Posts Tagged ‘first rib’

The first rib and the shoulder

Tuesday, May 17th, 2011

By Paul Kochoa, PT, DPT, CGFI

Let me tell you a story.  I had this patient come see me the other day, complaining of shoulder pain when he was reaching overhead.  He went to the gym regularly, lifted weights, did cardio, but when he did overhead presses with dumbbells, his shoulder started getting painful.  Later, he had difficulty with reaching into the cupboards in his kitchen, and getting dressed.  Sound familiar?  Shoulder pain can happen to anyone and can limit everyday activities.  Let me tell you a technique that I used on him to restore his flexibility and normal range of motion.

This patient had pain at the end ranges of reaching overhead, otherwise his shoulder mobility was good.  One thing that I looked at was the thoracic spine and the shoulder blade movement.  We worked on both, increasing the mobility of his middle back and stability of his shoulder blade, but he has still having pain at end range.

That’s when I tried the first rib.  Sounds weird, but mobilizing his first rib totally cleared up his shoulder.  Like the Brian Mulligan principle, mobilizations with movement can improve mobility and restore function.  Sometimes, the mobilization doesn’t make sense, but the bottom line is that if it works to decrease pain and increase mobility, then use it.

For this patient, I had him lying on his back, raise his arm overhead and back as far as he could.  Then I held down his first rib and the other soft bits around the area, and had him repeat the maneuver a couple times. Afterwards, I removed my hand and had him repeat the first motion to compare. BOOM!  Increased motion with no pain. Totally free motion through his shoulder. Magic? Not really. Remember, structures in the body are all connected and related to movement. Test a movement, perform the mobilization, and then re-test.  If it’s better, then use the mobilization …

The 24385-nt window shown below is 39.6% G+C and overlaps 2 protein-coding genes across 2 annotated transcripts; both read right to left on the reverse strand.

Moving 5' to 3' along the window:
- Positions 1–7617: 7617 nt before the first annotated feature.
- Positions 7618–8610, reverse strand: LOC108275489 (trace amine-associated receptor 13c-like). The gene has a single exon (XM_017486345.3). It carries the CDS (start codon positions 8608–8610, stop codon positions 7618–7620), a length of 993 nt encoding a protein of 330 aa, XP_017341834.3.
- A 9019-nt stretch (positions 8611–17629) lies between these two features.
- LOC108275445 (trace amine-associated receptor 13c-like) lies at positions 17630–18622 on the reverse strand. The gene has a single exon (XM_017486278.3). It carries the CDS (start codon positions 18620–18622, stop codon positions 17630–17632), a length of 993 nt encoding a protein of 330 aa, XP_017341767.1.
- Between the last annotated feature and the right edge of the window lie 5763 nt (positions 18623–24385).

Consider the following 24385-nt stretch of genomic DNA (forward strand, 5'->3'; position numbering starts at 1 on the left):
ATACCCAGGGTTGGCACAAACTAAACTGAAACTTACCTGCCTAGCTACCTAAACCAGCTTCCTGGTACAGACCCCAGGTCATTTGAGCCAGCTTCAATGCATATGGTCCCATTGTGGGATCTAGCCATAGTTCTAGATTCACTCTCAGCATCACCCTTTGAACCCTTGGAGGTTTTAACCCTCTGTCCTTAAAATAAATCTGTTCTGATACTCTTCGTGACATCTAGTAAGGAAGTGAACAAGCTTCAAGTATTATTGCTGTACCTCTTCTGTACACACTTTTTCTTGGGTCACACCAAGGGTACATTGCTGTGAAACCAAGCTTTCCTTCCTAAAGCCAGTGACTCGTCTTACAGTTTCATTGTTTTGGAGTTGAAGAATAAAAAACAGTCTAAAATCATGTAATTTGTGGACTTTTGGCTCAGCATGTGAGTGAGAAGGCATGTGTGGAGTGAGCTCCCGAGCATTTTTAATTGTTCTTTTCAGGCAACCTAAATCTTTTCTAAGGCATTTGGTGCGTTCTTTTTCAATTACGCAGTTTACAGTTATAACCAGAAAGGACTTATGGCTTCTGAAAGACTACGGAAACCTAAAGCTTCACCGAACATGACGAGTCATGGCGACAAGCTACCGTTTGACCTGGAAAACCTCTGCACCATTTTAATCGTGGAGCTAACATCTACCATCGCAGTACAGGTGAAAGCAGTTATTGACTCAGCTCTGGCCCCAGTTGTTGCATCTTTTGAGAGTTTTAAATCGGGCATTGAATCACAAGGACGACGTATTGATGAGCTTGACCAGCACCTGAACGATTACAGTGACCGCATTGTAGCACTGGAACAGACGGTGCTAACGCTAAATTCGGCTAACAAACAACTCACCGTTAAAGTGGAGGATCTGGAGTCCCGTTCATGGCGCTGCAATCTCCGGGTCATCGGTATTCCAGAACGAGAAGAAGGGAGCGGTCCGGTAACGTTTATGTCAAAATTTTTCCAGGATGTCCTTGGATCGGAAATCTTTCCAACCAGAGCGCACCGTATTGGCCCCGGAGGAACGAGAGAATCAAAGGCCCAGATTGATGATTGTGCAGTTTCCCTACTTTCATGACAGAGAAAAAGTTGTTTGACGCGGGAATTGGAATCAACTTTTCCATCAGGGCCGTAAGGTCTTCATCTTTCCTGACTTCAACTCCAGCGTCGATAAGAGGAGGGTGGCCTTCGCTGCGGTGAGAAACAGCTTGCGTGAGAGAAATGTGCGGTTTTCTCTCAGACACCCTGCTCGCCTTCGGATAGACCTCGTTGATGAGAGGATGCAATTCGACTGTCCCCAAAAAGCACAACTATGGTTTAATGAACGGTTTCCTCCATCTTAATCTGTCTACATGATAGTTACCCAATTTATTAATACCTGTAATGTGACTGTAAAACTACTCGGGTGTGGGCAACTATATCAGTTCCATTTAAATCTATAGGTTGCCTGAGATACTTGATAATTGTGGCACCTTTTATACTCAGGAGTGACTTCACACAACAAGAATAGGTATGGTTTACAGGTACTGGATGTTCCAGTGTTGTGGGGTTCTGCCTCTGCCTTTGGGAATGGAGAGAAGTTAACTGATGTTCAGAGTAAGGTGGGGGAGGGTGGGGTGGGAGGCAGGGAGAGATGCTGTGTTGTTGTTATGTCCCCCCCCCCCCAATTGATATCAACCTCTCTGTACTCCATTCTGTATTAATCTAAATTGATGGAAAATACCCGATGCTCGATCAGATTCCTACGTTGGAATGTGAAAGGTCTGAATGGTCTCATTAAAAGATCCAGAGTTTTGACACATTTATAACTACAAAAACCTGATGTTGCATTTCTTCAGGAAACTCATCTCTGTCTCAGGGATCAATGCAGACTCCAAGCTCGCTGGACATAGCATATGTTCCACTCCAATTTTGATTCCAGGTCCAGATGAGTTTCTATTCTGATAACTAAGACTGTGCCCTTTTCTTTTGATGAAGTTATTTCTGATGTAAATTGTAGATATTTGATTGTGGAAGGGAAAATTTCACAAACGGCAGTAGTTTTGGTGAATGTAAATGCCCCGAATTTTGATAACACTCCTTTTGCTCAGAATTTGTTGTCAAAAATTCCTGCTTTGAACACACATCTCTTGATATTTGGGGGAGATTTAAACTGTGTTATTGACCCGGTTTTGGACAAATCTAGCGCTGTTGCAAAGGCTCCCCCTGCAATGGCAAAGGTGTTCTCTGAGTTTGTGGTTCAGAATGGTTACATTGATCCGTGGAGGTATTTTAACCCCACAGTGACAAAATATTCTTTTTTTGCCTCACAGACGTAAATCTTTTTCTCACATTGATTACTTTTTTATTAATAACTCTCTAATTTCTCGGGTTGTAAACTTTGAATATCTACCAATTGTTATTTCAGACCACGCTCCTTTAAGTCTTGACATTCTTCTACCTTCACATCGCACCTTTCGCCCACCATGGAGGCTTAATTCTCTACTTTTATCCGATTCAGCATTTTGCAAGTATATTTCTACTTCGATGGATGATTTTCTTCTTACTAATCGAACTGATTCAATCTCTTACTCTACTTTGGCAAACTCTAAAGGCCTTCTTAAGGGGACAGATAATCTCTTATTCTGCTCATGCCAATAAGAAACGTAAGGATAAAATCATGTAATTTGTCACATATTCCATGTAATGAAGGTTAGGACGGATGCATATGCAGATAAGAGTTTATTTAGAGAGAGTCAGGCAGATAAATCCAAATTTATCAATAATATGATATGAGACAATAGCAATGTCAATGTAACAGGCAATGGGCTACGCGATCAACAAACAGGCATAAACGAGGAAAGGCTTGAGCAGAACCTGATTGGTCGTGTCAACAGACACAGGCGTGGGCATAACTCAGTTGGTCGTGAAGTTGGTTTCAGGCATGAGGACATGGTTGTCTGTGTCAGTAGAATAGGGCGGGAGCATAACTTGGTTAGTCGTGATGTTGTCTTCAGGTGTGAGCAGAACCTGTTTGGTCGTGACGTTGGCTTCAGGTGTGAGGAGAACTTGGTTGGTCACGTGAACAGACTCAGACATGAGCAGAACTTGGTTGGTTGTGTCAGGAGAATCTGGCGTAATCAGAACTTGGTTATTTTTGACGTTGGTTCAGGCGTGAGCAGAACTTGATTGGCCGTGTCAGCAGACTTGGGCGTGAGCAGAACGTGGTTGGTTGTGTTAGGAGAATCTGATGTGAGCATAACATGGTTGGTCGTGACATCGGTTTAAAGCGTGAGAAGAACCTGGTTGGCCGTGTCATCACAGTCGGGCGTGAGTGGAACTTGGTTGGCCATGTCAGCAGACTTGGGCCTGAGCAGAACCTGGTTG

Have a tight shoulder? Want to repeat the same thing at home?  Here’s how.  First, consult your medical professional or physiotherapist before attempting this maneuver, a thorough evaluation may be needed.  Second, get a lacrosse ball or other suitable hard spherical object (a lacrosse ball works best). Third, lie on your back with the ball nestled in between your shoulder and neck. Fourth, keeping pressure on the ball with your upper back, raise your arm overhead until your bicep is next to your ear.  Work your arm around in this position, then return to the starting position.  Try repeating for 1-2 minutes.  Re-test motion afterwards.

Caution: There are some important blood vessels and nerves in that area where you’ll be putting that ball. Don’t continue this maneuver if you’re feeling nauseous, lightheaded, or feel tingling down the arm.  And as always: CONSULT YOUR PHYSIOTHERAPIST IF YOU HAVE QUESTIONS.